Authorities in Fiji believe a British Army veteran has been overseeing secret military training in the country's tropical hinterland as part of a plot to form a breakaway "Christian" state.

The allegations emerged as authorities in the Pacific archipelago charged about two dozen people with sedition and promoting a plot to overthrow the Government.

The group has been accused of engaging in military training in the northern province of Ra, where a movement has reportedly been pushing to break away and declare the "Ra Sovereign Christian State".

According to the Government-aligned Fiji Sun, the military-style training started about three months ago and has been led by "a former British Army soldier".

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The veteran reportedly conducted training for about 20 villagers in the hills around the Yaqara Valley, a remote tropical region best known as the source of Fiji Water, the internationally distributed bottled water.

Asked about the alleged involvement of a former British soldier, a Fiji police spokesman told an ABC News reporter: "Those are the allegations that were made. The investigations are continuing."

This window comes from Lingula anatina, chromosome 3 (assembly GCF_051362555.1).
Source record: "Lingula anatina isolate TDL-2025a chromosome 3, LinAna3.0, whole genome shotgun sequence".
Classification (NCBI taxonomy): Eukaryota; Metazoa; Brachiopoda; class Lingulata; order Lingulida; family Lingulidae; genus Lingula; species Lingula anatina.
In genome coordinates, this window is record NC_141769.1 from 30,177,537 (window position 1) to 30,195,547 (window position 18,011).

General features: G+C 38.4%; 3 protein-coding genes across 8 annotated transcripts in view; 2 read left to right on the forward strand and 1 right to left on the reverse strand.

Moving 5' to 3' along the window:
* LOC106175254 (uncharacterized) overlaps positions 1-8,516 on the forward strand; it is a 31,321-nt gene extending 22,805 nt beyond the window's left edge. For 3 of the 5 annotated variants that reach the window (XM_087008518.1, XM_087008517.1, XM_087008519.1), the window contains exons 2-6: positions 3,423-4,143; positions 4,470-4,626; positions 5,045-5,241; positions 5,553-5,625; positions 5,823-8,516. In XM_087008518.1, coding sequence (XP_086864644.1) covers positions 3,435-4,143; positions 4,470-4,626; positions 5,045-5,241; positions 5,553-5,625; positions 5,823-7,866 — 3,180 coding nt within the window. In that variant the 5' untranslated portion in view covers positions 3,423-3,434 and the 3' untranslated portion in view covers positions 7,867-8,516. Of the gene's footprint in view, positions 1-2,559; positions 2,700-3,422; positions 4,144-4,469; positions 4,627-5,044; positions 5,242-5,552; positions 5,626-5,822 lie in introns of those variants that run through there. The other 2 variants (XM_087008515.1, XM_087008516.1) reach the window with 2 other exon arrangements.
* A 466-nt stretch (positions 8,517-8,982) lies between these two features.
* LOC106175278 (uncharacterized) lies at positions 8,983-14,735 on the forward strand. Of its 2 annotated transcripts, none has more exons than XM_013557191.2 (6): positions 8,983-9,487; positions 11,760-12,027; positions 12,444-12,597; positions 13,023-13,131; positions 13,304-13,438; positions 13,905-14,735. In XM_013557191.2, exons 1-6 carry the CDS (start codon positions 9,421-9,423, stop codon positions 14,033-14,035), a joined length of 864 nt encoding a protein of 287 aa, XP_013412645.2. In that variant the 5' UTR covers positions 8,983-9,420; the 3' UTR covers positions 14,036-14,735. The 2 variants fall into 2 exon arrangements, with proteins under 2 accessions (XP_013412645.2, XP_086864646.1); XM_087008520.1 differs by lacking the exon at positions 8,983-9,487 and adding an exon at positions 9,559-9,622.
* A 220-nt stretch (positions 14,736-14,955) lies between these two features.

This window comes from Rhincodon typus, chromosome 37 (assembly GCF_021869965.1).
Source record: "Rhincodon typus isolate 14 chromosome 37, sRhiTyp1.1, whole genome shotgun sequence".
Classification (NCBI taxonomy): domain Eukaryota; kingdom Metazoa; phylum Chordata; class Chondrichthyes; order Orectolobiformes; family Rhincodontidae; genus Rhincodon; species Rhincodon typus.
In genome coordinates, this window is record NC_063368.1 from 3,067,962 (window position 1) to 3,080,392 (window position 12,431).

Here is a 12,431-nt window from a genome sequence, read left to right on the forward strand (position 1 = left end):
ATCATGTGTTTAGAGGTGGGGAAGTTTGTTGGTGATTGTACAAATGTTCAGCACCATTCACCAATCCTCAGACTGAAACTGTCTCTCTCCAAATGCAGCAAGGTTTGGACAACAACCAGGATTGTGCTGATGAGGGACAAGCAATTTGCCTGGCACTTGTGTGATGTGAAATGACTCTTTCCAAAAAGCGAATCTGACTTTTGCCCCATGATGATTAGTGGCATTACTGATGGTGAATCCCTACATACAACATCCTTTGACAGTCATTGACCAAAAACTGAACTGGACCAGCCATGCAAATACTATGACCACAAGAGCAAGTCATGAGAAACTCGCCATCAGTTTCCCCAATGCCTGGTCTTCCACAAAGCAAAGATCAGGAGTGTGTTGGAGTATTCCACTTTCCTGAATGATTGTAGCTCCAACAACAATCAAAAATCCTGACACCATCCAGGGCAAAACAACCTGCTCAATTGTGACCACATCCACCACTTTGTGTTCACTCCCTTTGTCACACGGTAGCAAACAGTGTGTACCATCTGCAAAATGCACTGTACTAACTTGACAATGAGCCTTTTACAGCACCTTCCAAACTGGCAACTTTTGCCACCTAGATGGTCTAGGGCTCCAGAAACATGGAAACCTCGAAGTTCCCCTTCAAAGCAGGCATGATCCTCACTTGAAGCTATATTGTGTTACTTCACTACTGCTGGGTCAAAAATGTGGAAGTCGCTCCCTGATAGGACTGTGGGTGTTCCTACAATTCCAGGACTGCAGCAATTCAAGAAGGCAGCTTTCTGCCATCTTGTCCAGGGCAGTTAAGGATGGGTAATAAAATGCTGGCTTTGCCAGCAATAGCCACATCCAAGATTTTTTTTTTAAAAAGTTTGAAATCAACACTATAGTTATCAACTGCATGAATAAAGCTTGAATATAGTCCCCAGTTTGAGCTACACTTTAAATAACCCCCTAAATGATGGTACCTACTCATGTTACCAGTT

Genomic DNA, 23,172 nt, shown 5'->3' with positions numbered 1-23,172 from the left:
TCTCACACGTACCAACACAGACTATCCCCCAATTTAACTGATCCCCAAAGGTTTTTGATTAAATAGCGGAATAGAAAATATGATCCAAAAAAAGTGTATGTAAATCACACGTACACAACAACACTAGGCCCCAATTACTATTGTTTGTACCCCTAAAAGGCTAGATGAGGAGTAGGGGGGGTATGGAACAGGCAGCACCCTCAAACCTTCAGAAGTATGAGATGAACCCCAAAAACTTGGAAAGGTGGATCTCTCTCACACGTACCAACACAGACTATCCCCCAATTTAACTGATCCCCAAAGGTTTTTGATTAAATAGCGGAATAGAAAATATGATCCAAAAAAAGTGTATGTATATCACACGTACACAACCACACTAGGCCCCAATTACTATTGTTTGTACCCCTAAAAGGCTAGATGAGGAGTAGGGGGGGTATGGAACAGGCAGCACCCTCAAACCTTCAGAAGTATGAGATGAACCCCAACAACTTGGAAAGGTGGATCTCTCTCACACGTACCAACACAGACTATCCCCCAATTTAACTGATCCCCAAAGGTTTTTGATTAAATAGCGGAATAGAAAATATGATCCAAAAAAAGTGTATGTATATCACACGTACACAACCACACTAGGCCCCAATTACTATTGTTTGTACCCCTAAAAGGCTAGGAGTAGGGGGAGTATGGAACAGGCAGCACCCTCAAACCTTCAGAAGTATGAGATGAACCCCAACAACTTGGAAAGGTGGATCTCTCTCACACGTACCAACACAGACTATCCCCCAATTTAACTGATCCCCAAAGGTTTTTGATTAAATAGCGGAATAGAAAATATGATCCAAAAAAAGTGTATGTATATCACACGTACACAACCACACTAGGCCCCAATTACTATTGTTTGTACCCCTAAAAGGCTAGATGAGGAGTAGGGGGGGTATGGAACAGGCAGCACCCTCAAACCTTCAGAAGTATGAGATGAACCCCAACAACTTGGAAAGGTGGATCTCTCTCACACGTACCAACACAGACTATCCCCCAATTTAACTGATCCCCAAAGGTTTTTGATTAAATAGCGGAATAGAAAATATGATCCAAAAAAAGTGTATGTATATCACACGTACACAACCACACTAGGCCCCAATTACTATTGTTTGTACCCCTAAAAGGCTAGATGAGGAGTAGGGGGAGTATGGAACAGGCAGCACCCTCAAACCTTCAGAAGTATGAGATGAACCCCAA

The veteran has not been identified - and authorities have not confirmed his role - but large numbers of people from the Commonwealth nation serve with the British army. The archipelago was a British colony until 1970.

Fiji's director of public prosecutions released a list of the latest 16 people to be arrested and asked that the court keep the group in jail "due to the seriousness of the charges and the ongoing police investigations".

They will appear in court again on August 26. Several others have been arrested on charges of sedition in the past week.

Fiji's police said authorities had begun making arrests recently after receiving reports of "training of a seditious nature being conducted in the interior of Ra by certain groups".

Police commissioner Ben Groenewald said officers had not confiscated weapons and had been unable to confirm that guns were involved.

Authorities have reportedly been dispatched to Ra to persuade villagers not to support the separatists.

Fiji has had a series of coups since 1987 which have been largely linked to tensions between the indigenous population and the Indian community, who are descended from labourers brought to the islands by Britain in the 19th century.

The last coup was led in 2006 by Frank Bainimarama, a military commander who won a long-delayed election last year.

He claims he staged his coup to soothe tensions between the nation's rival communities, but his efforts to assuage the Indian community have angered some members of the indigenous population.